Mac’s Five Questions

Mac Thomason asks and answers five questions about the 2006 Braves for The Hardball Times. As always, Mac does a good job of covering everything. Good work, Mac; and congrtulatons for catching John Schuerholz’s attention.

I am more scared this year about the Braves than I have been since I was in high school. I’m not so worried about the offense—unless Brian Jordan makes the team—but the pitching situation is very uncertain. The top three starters—Smoltz, Hudson, and Thomson—are injury risks. Horacio Ramirez and Jorge Sosa are Horacio Ramirez and Jorge Sosa. Kyle Davies looks good, but he is still young. When you get to the pen, the starting rotation looks great. Chris Reitsma is really the only solid reliever, who will probably close. I think we’ll be seeing a lot of innings from Lance Cormier. Is Joey Devine ready? Will Chuck James make the roster? And then a half-a-dozen guys are injured. Oh yeah, and no Leo Mazzone this year.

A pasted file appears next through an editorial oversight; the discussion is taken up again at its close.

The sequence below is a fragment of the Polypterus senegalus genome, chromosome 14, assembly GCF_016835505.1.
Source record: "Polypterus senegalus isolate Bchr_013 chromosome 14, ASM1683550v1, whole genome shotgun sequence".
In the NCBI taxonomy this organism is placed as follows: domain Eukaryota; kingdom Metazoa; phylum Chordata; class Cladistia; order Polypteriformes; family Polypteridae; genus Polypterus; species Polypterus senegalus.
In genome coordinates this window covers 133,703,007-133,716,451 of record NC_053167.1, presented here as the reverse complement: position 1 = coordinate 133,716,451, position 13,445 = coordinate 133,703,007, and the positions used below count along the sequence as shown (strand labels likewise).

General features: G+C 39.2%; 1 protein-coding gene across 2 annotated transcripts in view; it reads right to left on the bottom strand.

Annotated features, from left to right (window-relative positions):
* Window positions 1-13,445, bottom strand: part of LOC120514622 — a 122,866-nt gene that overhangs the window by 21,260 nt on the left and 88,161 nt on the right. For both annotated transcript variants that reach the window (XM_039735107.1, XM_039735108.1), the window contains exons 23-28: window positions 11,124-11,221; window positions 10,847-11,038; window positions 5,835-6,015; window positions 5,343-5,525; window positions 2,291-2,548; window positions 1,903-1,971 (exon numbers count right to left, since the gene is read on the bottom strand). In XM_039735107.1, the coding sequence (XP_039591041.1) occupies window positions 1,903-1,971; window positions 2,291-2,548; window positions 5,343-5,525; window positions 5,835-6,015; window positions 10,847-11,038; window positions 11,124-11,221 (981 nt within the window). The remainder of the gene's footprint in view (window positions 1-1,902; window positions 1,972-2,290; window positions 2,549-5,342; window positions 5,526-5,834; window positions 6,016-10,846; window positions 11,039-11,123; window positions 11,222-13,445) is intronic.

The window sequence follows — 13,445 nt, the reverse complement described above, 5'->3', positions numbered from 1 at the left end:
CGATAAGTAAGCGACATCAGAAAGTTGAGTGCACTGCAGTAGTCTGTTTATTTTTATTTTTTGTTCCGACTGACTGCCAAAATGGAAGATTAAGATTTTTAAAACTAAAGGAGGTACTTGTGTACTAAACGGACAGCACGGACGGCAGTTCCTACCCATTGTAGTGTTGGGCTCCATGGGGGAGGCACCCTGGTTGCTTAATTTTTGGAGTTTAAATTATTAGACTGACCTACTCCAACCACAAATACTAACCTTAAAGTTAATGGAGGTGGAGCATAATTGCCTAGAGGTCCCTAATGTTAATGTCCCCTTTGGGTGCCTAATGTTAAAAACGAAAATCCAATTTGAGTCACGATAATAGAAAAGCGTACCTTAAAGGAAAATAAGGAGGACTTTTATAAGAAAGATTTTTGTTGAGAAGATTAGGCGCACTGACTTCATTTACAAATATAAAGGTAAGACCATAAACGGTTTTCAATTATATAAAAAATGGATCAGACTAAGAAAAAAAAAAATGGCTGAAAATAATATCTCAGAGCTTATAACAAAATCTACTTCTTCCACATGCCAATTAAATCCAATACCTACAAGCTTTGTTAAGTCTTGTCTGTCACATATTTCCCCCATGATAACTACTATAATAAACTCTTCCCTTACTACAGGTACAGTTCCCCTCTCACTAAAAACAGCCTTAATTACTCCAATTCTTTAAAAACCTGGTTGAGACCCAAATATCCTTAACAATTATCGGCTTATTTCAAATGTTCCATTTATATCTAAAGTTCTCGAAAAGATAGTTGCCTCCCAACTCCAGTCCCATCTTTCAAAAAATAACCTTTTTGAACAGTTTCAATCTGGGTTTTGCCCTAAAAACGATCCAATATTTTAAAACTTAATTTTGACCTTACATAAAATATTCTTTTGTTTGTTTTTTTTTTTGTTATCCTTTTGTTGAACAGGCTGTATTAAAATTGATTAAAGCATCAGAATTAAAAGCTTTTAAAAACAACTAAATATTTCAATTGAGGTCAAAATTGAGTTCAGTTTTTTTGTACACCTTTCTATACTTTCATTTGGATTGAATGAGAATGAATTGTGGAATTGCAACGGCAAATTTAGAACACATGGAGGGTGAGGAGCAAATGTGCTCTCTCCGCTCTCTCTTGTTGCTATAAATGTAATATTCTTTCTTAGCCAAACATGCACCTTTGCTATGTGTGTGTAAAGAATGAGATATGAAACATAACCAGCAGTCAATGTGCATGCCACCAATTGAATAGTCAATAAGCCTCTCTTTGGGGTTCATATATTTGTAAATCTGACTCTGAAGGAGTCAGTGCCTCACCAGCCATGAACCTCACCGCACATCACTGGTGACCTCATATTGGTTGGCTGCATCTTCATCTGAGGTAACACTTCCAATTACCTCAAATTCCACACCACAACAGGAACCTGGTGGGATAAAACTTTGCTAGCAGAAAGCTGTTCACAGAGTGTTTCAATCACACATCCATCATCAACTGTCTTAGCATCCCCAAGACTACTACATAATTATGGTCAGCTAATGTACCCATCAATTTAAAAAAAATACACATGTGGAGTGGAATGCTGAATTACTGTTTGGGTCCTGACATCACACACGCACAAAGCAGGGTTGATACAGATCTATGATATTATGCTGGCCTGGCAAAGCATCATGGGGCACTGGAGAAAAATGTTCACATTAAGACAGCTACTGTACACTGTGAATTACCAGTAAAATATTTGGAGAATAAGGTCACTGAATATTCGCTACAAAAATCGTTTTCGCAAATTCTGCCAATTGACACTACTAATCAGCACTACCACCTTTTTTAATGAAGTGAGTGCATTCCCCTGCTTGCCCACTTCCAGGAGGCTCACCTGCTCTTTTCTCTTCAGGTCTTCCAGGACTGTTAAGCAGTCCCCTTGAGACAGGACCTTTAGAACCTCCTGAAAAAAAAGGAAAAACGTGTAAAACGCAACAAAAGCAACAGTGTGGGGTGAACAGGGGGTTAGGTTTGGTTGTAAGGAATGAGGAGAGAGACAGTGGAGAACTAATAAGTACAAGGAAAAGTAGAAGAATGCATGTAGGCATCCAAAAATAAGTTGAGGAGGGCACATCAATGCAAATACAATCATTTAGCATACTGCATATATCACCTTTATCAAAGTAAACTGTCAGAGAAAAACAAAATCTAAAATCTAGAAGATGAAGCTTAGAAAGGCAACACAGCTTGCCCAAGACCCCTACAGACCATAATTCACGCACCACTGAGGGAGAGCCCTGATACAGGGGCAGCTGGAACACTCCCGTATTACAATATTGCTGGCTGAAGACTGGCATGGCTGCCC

4 Responses “Mac’s Five Questions”

  1. Rich Lederer says:

    Horacio Ramirez

    I like that, JC.

  2. Mike Fields says:

    JC, this is the first year I’ve been legitimately worried about the Braves as well. I don’t know if you saw this, but Buster Olney wrote about Horacio Ramirez in his blog today. Olney wrote, “If the Braves are going to win, they’ll do it with depth in their rotation, and he (HRam) could give it to them.” Granted this isn’t a writer from BP or Hardball Times, but I would expect an ESPN baseball writer to have at least some knowledge about baseball.

  3. Rich Lederer says:

    “If the Braves are going to win, they’ll do it with depth in their rotation, and he (HRam) could give it to them.”

    Note the “if” and “could” conditions in that statement. Talk about hedging your bet?

    Ramirez had the lowest strikeout per pitch ratio in MLB last year. Pitchers who give up lots of homers and don’t strike out batters have almost zero chance of being effective.

    I’m betting the don’ts.

  4. Mac Thomason says:

    What’s fun about HomeRam is that he spent the first two years of his career getting results that were a lot better than his peripherals and we all said it wasn’t sustainable. So last year his results fell back to the level of his peripherals, only the peripherals fell too; a pitcher with his 2005 stats shouldn’t be able to stay in the majors. We’ll see. He’s still lefthanded.